The handle is a partially closed back construction clad in brown G10 scales. These have been shaped with a distinctive ridge line that adds some traction along with an attractive detail. It also creates a good amount of palm swell that fills the hand nicely. In order to maintain the clean, symmetrical look of the handle the pivot is hidden beneath the scales leaving only three evenly distributed torx fasteners visible per side. The minimal aesthetic of the handle is deceptive and the inside of the Nilakka is as interesting as the out. When the scales are removed a series of weight saving cut-outs in the liners, hidden hardware and the tang’s internal stop pin are exposed showing an involved yet elegant assembly.
The ergonomics are straight forward. The slightly bowing shape sits comfortably in hand while the cut-out for the thumb-hole acts as a partial finger groove. There isn’t need for other features such as jimping because the knife hasn’t been designed for aggressive cutting. Additionally, these would detract from the handle’s lines. For carry the knife has a deep riding, right handed pocket clip. To avoid disrupting the profile, it would have been nice if the attachment point of the clip was recessed into a slot in the pommel. It looks a bit stuck on to the cleanly drawn, rectangular shape. This and Pekka Tuonimen’s signature on the blade are my only criticisms of the aesthetic choices on this knife.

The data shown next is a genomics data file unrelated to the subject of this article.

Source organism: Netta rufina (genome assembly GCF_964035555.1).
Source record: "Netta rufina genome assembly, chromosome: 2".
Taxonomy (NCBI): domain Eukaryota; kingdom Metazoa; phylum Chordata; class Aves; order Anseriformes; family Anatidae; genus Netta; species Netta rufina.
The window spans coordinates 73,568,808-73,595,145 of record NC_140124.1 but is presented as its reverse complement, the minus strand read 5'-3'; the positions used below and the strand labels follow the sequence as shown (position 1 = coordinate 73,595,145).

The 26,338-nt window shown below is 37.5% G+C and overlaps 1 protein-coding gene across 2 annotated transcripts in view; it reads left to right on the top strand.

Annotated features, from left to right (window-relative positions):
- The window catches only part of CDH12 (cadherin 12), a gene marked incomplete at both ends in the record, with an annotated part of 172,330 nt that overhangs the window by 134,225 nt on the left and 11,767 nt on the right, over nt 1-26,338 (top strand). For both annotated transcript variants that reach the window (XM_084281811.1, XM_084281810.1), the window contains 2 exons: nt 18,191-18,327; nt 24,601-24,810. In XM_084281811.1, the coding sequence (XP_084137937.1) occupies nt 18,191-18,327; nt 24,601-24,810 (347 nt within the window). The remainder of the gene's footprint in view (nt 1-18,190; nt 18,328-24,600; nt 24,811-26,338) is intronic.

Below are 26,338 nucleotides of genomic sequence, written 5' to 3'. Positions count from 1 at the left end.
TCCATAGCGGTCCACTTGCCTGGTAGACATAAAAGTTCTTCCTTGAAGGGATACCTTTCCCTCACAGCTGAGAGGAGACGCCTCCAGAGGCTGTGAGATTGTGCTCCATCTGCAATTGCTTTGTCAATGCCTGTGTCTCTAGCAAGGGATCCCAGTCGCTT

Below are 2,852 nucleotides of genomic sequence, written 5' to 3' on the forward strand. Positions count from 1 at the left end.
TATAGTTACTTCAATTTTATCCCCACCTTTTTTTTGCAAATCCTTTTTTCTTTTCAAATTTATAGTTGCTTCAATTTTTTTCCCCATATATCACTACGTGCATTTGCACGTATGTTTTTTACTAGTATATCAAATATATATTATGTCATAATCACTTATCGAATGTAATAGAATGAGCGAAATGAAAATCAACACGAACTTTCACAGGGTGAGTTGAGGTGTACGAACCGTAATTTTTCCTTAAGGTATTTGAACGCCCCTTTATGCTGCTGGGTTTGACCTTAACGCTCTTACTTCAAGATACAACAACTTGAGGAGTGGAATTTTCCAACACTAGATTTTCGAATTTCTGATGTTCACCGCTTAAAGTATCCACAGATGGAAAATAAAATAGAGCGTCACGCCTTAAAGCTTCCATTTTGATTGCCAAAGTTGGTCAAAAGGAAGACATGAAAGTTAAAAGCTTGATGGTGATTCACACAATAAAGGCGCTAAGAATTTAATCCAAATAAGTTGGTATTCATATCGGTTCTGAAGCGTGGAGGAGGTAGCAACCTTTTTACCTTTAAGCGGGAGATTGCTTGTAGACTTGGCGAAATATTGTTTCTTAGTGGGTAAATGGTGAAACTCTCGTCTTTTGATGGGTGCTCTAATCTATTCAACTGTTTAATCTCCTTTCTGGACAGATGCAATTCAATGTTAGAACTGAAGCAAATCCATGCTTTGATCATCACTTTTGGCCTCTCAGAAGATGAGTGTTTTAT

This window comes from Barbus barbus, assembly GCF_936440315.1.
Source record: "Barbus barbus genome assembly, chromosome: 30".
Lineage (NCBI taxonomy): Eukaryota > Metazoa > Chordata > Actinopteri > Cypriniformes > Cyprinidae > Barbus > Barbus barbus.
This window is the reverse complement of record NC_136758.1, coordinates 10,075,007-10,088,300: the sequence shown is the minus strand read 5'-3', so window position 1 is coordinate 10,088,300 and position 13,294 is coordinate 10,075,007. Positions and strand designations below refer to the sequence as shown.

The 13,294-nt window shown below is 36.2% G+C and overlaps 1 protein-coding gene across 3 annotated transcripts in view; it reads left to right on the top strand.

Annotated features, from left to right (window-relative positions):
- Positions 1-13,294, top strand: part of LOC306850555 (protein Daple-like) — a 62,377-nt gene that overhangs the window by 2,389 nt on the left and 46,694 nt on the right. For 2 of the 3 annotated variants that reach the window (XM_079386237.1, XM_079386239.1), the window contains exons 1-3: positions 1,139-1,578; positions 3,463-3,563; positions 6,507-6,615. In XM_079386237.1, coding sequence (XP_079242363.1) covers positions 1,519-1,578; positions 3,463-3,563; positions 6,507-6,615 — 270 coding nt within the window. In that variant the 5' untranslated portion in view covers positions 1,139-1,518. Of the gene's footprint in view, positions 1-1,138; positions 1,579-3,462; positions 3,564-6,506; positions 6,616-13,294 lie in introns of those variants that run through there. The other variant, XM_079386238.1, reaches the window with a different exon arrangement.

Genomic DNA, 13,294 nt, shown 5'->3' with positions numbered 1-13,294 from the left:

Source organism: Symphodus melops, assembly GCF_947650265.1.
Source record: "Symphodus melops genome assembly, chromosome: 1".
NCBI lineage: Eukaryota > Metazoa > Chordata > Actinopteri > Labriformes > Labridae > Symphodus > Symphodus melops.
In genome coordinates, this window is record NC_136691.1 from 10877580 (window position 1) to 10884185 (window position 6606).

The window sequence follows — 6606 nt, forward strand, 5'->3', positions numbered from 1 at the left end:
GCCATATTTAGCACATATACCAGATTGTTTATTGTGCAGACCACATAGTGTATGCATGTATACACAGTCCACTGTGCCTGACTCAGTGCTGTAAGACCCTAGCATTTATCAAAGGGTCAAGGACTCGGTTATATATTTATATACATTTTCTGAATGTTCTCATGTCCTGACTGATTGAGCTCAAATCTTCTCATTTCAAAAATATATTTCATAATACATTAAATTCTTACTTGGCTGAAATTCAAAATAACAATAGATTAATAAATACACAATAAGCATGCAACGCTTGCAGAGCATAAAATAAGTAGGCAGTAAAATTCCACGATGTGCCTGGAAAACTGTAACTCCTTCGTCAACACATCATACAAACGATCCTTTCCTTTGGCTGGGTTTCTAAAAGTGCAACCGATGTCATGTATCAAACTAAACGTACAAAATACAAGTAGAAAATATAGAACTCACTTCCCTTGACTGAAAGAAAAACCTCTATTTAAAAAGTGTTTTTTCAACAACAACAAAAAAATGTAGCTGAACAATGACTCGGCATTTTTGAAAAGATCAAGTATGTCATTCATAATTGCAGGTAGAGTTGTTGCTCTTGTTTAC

Over-all the Nilakka is an interesting offering. It has an immaculate fit and finish and while extremely modern in appearance it still has all the key visual features of its ancestor. While the pivot and locking mechanism are precisely made and robust in build, its blade is unusually delicate out of box and herein lies the fundamental difference: the puukko evolved to be a tough multitasking, easy to maintain cutting tool capable of weathering everyday life all the way from the kitchen to the shop, in or outside. The Nilakka unarguably does not fit this role and Spyderco is self admitted about it’s limited application by a rather lengthy, preemptive disclaimer that comes with the knife.
The sharpening issue will also be key in deciding if this knife is for you. As mentioned, maintaining a zero grind on the Nilakka is impractical. If you plan on actually using it rather than having it as a collectible design object, be prepared to introduce another bevel. That isn’t to say that it will no longer perform well. The blade is plenty fine enough to cut well with the added geometry, assuming you have some sharpening chops. That said, if you bought the Nilakka for its zero grind, you’ll be out of luck at this point. Lastly, the fit, finish and ambitious machining will definitely be enough to please the collector. At just under two hundred dollars you are getting a truly stand out knife when it comes to good looks.
length overall 8.13″ (207 mm)
blade length 3.51″ (89 mm)
blade steel CPM-S30V
length closed 4.62″ (117 mm)
cutting edge 3.34″ (85 mm)
weight 5 oz (142 g)
blade thickness 0.177″ (4.5 mm)
handle material G-10
Made in Taichung, Taiwan